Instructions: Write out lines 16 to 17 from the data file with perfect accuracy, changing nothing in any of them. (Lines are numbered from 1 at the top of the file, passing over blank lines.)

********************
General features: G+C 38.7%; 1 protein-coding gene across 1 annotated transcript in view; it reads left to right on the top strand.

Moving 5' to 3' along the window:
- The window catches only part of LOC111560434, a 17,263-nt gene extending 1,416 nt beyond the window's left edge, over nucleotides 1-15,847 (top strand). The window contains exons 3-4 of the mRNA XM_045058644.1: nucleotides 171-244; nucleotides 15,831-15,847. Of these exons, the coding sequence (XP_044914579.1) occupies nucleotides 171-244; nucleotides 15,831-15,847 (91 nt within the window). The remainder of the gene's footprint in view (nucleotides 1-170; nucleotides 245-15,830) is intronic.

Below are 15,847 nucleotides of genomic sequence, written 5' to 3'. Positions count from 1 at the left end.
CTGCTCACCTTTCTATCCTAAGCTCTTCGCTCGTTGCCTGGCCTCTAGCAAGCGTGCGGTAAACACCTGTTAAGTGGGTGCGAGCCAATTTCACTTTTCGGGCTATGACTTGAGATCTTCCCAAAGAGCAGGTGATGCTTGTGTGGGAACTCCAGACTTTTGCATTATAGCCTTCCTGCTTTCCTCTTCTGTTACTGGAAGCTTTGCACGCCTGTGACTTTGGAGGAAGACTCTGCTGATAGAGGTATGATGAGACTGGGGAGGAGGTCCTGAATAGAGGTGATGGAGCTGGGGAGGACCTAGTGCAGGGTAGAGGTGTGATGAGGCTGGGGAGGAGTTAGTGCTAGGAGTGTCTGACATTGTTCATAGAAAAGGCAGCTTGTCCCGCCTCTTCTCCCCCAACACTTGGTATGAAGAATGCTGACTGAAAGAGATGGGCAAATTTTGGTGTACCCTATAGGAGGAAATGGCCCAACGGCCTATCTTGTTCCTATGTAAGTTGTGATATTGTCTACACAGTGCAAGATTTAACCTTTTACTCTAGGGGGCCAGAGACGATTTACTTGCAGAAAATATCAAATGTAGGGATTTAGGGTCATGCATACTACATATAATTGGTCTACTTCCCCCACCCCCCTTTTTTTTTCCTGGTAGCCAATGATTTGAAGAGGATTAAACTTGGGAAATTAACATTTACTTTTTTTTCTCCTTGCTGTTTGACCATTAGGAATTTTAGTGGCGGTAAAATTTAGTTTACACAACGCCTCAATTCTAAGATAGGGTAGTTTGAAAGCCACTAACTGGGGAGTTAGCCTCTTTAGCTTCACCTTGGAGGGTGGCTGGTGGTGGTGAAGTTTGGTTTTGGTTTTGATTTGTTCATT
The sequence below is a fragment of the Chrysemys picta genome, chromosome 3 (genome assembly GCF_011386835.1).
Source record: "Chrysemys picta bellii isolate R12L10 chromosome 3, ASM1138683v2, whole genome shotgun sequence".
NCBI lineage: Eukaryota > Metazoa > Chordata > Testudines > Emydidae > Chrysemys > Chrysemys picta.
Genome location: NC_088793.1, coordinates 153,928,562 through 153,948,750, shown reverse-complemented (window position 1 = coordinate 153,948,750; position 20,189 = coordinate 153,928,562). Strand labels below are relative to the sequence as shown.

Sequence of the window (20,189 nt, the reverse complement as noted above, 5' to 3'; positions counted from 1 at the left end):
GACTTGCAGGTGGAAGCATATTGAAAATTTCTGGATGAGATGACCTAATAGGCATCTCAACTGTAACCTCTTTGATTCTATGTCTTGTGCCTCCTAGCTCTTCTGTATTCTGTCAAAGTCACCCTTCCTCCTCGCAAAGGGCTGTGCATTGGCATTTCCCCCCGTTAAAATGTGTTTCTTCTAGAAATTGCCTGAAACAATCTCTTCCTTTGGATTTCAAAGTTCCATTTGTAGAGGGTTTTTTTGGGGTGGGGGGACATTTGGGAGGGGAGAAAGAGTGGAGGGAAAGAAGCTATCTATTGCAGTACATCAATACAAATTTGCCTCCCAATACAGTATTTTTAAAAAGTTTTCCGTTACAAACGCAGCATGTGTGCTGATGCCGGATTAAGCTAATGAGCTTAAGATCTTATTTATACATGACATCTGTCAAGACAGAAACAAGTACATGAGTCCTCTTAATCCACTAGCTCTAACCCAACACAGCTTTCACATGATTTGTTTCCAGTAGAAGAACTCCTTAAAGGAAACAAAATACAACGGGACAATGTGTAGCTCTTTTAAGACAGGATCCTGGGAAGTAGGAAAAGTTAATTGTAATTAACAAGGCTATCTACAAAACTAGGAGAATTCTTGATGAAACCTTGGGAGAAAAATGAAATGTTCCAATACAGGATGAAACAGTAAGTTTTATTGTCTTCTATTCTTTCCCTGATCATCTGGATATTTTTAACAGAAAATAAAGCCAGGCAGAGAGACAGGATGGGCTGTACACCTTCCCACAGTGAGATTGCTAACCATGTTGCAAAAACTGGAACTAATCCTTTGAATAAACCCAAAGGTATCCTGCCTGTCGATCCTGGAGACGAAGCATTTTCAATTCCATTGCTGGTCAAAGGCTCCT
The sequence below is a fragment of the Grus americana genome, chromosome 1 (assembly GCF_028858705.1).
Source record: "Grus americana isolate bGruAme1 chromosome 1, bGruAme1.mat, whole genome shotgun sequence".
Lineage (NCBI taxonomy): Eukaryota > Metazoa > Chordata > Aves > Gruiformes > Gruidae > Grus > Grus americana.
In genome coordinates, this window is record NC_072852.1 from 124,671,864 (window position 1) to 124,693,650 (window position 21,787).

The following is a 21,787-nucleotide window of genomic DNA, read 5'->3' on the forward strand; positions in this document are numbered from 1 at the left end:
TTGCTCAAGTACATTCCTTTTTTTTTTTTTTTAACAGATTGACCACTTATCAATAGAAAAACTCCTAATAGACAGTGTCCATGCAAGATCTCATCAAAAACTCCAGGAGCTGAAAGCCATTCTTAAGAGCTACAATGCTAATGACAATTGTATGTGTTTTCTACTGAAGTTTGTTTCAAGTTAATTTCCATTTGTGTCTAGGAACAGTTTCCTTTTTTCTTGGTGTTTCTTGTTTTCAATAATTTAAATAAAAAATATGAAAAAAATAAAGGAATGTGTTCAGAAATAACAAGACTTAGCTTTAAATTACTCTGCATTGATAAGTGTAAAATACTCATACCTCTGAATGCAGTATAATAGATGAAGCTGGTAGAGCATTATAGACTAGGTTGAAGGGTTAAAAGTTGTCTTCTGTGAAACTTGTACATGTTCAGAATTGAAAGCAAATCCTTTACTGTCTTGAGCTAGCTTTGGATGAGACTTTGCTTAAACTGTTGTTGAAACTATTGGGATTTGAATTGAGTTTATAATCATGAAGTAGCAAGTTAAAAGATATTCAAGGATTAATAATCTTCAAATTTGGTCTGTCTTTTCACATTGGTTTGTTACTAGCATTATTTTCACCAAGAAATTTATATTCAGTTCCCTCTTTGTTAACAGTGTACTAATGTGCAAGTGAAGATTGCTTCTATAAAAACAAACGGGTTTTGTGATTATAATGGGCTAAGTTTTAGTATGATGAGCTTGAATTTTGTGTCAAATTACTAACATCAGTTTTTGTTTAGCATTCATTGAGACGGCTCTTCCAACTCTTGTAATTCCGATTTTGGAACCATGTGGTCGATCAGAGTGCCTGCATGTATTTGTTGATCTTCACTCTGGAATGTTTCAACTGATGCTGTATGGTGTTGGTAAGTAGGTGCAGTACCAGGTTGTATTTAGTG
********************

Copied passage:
The following is a 21,787-nucleotide window of genomic DNA, read 5'->3' on the forward strand; positions in this document are numbered from 1 at the left end:
TTGCTCAAGTACATTCCTTTTTTTTTTTTTTTAACAGATTGACCACTTATCAATAGAAAAACTCCTAATAGACAGTGTCCATGCAAGATCTCATCAAAAACTCCAGGAGCTGAAAGCCATTCTTAAGAGCTACAATGCTAATGACAATTGTATGTGTTTTCTACTGAAGTTTGTTTCAAGTTAATTTCCATTTGTGTCTAGGAACAGTTTCCTTTTTTCTTGGTGTTTCTTGTTTTCAATAATTTAAATAAAAAATATGAAAAAAATAAAGGAATGTGTTCAGAAATAACAAGACTTAGCTTTAAATTACTCTGCATTGATAAGTGTAAAATACTCATACCTCTGAATGCAGTATAATAGATGAAGCTGGTAGAGCATTATAGACTAGGTTGAAGGGTTAAAAGTTGTCTTCTGTGAAACTTGTACATGTTCAGAATTGAAAGCAAATCCTTTACTGTCTTGAGCTAGCTTTGGATGAGACTTTGCTTAAACTGTTGTTGAAACTATTGGGATTTGAATTGAGTTTATAATCATGAAGTAGCAAGTTAAAAGATATTCAAGGATTAATAATCTTCAAATTTGGTCTGTCTTTTCACATTGGTTTGTTACTAGCATTATTTTCACCAAGAAATTTATATTCAGTTCCCTCTTTGTTAACAGTGTACTAATGTGCAAGTGAAGATTGCTTCTATAAAAACAAACGGGTTTTGTGATTATAATGGGCTAAGTTTTAGTATGATGAGCTTGAATTTTGTGTCAAATTACTAACATCAGTTTTTGTTTAGCATTCATTGAGACGGCTCTTCCAACTCTTGTAATTCCGATTTTGGAACCATGTGGTCGATCAGAGTGCCTGCATGTATTTGTTGATCTTCACTCTGGAATGTTTCAACTGATGCTGTATGGTGTTGGTAAGTAGGTGCAGTACCAGGTTGTATTTAGTG